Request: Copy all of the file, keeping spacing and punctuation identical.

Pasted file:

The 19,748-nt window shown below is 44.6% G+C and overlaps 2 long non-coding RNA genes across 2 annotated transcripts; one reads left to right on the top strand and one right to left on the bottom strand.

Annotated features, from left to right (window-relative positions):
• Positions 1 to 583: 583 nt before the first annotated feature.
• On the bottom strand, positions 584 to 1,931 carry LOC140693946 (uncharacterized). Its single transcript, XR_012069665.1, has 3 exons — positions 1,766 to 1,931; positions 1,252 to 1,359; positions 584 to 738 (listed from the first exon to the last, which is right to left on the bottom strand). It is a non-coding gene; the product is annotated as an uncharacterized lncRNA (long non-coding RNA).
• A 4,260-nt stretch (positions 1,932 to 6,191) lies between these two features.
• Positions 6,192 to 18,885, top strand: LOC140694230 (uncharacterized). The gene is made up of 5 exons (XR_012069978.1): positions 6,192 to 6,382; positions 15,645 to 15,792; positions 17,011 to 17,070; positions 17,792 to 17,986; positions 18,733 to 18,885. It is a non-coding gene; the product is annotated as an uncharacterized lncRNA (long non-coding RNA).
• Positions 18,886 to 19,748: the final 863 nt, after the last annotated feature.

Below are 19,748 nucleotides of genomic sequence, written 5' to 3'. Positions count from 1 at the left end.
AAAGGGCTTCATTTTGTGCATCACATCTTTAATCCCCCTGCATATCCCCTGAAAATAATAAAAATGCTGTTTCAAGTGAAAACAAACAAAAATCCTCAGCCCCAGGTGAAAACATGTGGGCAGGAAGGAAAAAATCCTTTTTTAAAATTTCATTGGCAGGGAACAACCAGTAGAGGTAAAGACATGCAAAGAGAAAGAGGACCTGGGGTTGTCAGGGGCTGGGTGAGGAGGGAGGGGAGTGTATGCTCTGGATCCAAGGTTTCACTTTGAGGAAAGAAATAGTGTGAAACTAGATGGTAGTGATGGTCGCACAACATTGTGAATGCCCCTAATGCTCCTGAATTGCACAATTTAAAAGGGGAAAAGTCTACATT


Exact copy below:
The 19,748-nt window shown below is 44.6% G+C and overlaps 2 long non-coding RNA genes across 2 annotated transcripts; one reads left to right on the top strand and one right to left on the bottom strand.

Annotated features, from left to right (window-relative positions):
• Positions 1 to 583: 583 nt before the first annotated feature.
• On the bottom strand, positions 584 to 1,931 carry LOC140693946 (uncharacterized). Its single transcript, XR_012069665.1, has 3 exons — positions 1,766 to 1,931; positions 1,252 to 1,359; positions 584 to 738 (listed from the first exon to the last, which is right to left on the bottom strand). It is a non-coding gene; the product is annotated as an uncharacterized lncRNA (long non-coding RNA).
• A 4,260-nt stretch (positions 1,932 to 6,191) lies between these two features.
• Positions 6,192 to 18,885, top strand: LOC140694230 (uncharacterized). The gene is made up of 5 exons (XR_012069978.1): positions 6,192 to 6,382; positions 15,645 to 15,792; positions 17,011 to 17,070; positions 17,792 to 17,986; positions 18,733 to 18,885. It is a non-coding gene; the product is annotated as an uncharacterized lncRNA (long non-coding RNA).
• Positions 18,886 to 19,748: the final 863 nt, after the last annotated feature.

Below are 19,748 nucleotides of genomic sequence, written 5' to 3'. Positions count from 1 at the left end.
AAAGGGCTTCATTTTGTGCATCACATCTTTAATCCCCCTGCATATCCCCTGAAAATAATAAAAATGCTGTTTCAAGTGAAAACAAACAAAAATCCTCAGCCCCAGGTGAAAACATGTGGGCAGGAAGGAAAAAATCCTTTTTTAAAATTTCATTGGCAGGGAACAACCAGTAGAGGTAAAGACATGCAAAGAGAAAGAGGACCTGGGGTTGTCAGGGGCTGGGTGAGGAGGGAGGGGAGTGTATGCTCTGGATCCAAGGTTTCACTTTGAGGAAAGAAATAGTGTGAAACTAGATGGTAGTGATGGTCGCACAACATTGTGAATGCCCCTAATGCTCCTGAATTGCACAATTTAAAAGGGGAAAAGTCTACATT